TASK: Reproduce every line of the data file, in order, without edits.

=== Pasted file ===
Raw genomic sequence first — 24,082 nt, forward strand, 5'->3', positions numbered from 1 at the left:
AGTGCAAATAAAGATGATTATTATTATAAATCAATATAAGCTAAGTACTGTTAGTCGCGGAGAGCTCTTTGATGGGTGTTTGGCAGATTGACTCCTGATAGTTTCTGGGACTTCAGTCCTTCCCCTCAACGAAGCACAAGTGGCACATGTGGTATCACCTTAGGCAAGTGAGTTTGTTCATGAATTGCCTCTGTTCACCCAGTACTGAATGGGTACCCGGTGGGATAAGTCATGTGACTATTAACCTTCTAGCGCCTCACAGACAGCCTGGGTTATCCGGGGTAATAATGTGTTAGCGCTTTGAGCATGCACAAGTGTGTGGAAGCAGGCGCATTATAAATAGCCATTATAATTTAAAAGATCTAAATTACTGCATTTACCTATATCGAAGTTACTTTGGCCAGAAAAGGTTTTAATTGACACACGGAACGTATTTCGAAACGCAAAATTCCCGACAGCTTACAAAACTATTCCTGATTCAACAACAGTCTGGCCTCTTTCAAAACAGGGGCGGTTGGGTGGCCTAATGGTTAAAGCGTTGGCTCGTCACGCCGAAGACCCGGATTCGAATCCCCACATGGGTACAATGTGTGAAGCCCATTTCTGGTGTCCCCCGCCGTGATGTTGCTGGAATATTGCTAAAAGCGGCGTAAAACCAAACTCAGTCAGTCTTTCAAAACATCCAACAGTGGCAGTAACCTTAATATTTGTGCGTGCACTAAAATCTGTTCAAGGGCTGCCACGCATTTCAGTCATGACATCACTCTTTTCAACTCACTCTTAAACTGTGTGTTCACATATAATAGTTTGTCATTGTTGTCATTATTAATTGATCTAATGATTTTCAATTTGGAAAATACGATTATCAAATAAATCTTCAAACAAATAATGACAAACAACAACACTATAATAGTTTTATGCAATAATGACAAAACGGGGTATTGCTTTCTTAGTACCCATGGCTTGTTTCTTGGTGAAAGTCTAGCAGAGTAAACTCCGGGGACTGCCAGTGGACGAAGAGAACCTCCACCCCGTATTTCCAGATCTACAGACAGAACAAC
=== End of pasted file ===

Raw genomic sequence first — 24,082 nt, forward strand, 5'->3', positions numbered from 1 at the left:
AGTGCAAATAAAGATGATTATTATTATAAATCAATATAAGCTAAGTACTGTTAGTCGCGGAGAGCTCTTTGATGGGTGTTTGGCAGATTGACTCCTGATAGTTTCTGGGACTTCAGTCCTTCCCCTCAACGAAGCACAAGTGGCACATGTGGTATCACCTTAGGCAAGTGAGTTTGTTCATGAATTGCCTCTGTTCACCCAGTACTGAATGGGTACCCGGTGGGATAAGTCATGTGACTATTAACCTTCTAGCGCCTCACAGACAGCCTGGGTTATCCGGGGTAATAATGTGTTAGCGCTTTGAGCATGCACAAGTGTGTGGAAGCAGGCGCATTATAAATAGCCATTATAATTTAAAAGATCTAAATTACTGCATTTACCTATATCGAAGTTACTTTGGCCAGAAAAGGTTTTAATTGACACACGGAACGTATTTCGAAACGCAAAATTCCCGACAGCTTACAAAACTATTCCTGATTCAACAACAGTCTGGCCTCTTTCAAAACAGGGGCGGTTGGGTGGCCTAATGGTTAAAGCGTTGGCTCGTCACGCCGAAGACCCGGATTCGAATCCCCACATGGGTACAATGTGTGAAGCCCATTTCTGGTGTCCCCCGCCGTGATGTTGCTGGAATATTGCTAAAAGCGGCGTAAAACCAAACTCAGTCAGTCTTTCAAAACATCCAACAGTGGCAGTAACCTTAATATTTGTGCGTGCACTAAAATCTGTTCAAGGGCTGCCACGCATTTCAGTCATGACATCACTCTTTTCAACTCACTCTTAAACTGTGTGTTCACATATAATAGTTTGTCATTGTTGTCATTATTAATTGATCTAATGATTTTCAATTTGGAAAATACGATTATCAAATAAATCTTCAAACAAATAATGACAAACAACAACACTATAATAGTTTTATGCAATAATGACAAAACGGGGTATTGCTTTCTTAGTACCCATGGCTTGTTTCTTGGTGAAAGTCTAGCAGAGTAAACTCCGGGGACTGCCAGTGGACGAAGAGAACCTCCACCCCGTATTTCCAGATCTACAGACAGAACAAC